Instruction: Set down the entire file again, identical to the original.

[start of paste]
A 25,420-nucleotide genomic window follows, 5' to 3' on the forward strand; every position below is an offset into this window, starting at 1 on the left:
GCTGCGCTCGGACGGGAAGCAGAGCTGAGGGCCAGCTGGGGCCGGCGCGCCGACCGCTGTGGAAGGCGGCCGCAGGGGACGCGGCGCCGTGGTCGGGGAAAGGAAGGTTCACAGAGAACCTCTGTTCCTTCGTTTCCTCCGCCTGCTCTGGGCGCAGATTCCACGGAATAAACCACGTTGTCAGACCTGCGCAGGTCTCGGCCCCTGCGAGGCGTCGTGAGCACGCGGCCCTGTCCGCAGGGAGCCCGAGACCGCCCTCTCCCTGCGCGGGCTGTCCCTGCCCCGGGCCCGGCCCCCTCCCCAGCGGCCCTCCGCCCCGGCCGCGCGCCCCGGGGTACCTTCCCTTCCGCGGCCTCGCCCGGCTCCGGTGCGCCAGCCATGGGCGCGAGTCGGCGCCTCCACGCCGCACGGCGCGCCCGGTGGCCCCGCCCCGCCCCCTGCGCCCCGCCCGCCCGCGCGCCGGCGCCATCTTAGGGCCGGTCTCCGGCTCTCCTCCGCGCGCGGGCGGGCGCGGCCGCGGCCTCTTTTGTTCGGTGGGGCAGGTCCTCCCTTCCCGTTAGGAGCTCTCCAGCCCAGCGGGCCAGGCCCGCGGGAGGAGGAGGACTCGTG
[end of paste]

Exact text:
A 25,420-nucleotide genomic window follows, 5' to 3' on the forward strand; every position below is an offset into this window, starting at 1 on the left:
GCTGCGCTCGGACGGGAAGCAGAGCTGAGGGCCAGCTGGGGCCGGCGCGCCGACCGCTGTGGAAGGCGGCCGCAGGGGACGCGGCGCCGTGGTCGGGGAAAGGAAGGTTCACAGAGAACCTCTGTTCCTTCGTTTCCTCCGCCTGCTCTGGGCGCAGATTCCACGGAATAAACCACGTTGTCAGACCTGCGCAGGTCTCGGCCCCTGCGAGGCGTCGTGAGCACGCGGCCCTGTCCGCAGGGAGCCCGAGACCGCCCTCTCCCTGCGCGGGCTGTCCCTGCCCCGGGCCCGGCCCCCTCCCCAGCGGCCCTCCGCCCCGGCCGCGCGCCCCGGGGTACCTTCCCTTCCGCGGCCTCGCCCGGCTCCGGTGCGCCAGCCATGGGCGCGAGTCGGCGCCTCCACGCCGCACGGCGCGCCCGGTGGCCCCGCCCCGCCCCCTGCGCCCCGCCCGCCCGCGCGCCGGCGCCATCTTAGGGCCGGTCTCCGGCTCTCCTCCGCGCGCGGGCGGGCGCGGCCGCGGCCTCTTTTGTTCGGTGGGGCAGGTCCTCCCTTCCCGTTAGGAGCTCTCCAGCCCAGCGGGCCAGGCCCGCGGGAGGAGGAGGACTCGTG